Asana is a web-based, shared task list that helps businesses stay connected and organized. The core application reduces the need for meetings and status emails, empowering teams to work more efficiently to meet goals. Asana is headquartered in San Francisco and currently employs over 35 innovative thinkers.
With productivity at the forefront of its company mission, Asana puts great emphasis on making workflows as efficient as possible. In the spirit of keeping things simple — including computing resources — Asana founders decided early on to forgo a big investment in servers or IT infrastructure. Instead, they opted for a file sharing and storage strategy with lower overhead. For the most part, this approach worked well, particularly because the company could depend on its own software to keep projects organized and on track. However, as more spreadsheets, marketing designs, and documents began circulating, file storage became problematic. Employees turned to USB devices and personal Dropbox accounts to house files, but it was often difficult to locate exactly where they had been saved. Head of business operations Kenny Van Zant says, "Files were everywhere. It was a nightmare." The switch to Dropbox Business finally gave Asana a centralized place to store files — making it easier to quickly access and collaborate on them. Van Zant recalls, "We set up Dropbox, trained everyone in one email, migrated our biggest shared folders, and never looked back."
"On any given day, someone might go from a desk to a laptop that's not his or hers in a conference room. Dropbox allows us to do this without worrying about how we'll get to our files."
Now Dropbox Business is an integral part of Asana's workflow. It's the first stop for new employees during the on-boarding process, and beyond standard file access, Dropbox serves as a place for employees to find core presentations, company forecasts, and even financial information for Asana. "Dropbox helps us support a culture of complete transparency," says Van Zant. Dropbox Business also helps the company maintain workplace mobility by allowing staff to access files from any computer. Van Zant explains, "We have floating laptops all over the office. So, on any given day, someone might go from a desk to a laptop that's not his or hers in a conference room. Dropbox allows us to do this without worrying about how we'll get to our files." Even when working from home, employees can retain a fast, convenient connection to Asana through Dropbox. Van Zant himself has two home computers synced to his Asana Dropbox account. He attests, "Having access to your assets no matter where you are — without being tied to one machine or your desk — is really powerful." In addition to using Dropbox to store and share files internally, Asana relies on it to collaborate with outside parties. By saving things like legal documents and board presentations onto Dropbox, Asana's staff and external legal and finance partners can exchange information without having to email back and forth — which Van Zant values immensely. "I believe that email is where files go to die," he jokes. Coupled with a commitment to keep internal processes simple, the desire to avoid email means that staff members use only Asana software and Dropbox for collaboration. "That way we know people are working with the most up-to-date information and that we're not wasting time or energy," Van Zant says. "It's really important to the efficiency of our company."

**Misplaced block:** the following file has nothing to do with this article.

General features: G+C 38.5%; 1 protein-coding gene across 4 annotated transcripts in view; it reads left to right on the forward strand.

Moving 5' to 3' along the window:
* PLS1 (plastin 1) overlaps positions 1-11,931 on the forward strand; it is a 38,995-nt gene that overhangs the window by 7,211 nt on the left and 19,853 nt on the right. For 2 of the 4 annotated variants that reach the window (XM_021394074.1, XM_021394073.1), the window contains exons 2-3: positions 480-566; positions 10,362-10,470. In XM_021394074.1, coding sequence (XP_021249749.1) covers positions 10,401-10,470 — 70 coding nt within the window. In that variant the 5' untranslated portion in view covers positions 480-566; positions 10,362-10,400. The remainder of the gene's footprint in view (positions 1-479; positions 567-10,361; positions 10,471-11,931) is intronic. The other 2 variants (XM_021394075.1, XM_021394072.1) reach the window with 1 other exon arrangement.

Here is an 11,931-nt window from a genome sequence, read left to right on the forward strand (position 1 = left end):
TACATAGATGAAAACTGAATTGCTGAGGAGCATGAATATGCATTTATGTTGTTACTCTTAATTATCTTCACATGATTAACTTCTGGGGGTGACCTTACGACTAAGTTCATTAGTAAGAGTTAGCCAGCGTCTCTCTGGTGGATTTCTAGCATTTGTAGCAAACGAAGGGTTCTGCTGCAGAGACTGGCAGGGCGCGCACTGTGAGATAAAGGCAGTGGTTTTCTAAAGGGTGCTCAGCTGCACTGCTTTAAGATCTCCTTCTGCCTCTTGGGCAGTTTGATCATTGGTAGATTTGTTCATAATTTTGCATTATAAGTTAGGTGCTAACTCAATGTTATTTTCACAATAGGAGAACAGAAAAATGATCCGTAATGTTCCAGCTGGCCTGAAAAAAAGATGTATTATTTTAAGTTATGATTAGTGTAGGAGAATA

One of the greatest advantages Asana has realized as a result of adopting Dropbox Business is an advance in technological capabilities — without the need for extra technical resources. Van Zant confirms that Dropbox has helped Asana maintain a leaner staff. "Between the infrastructure cost and a fulltime salary, our savings are definitely in the hundreds of thousands of dollars," he says. "The ROI is awesome." Instead, Asana can focus on expanding its staff in core areas that drive business growth. Van Zant believes that by increasing productivity per employee, Dropbox has helped Asana achieve its goals with a smaller team. He adds, "The ultimate benefits manifest in terms of profitability and efficiency per employee. And those are really key metrics for us." Maintaining a leaner staff has also allowed Asana to preserve the culture it established when the company first launched. Van Zant says that Dropbox Business has helped Asana to grow at the right time, without excess technology or resources slowing down progress. He adds, "It's an intangible advantage, but one that we really cherish."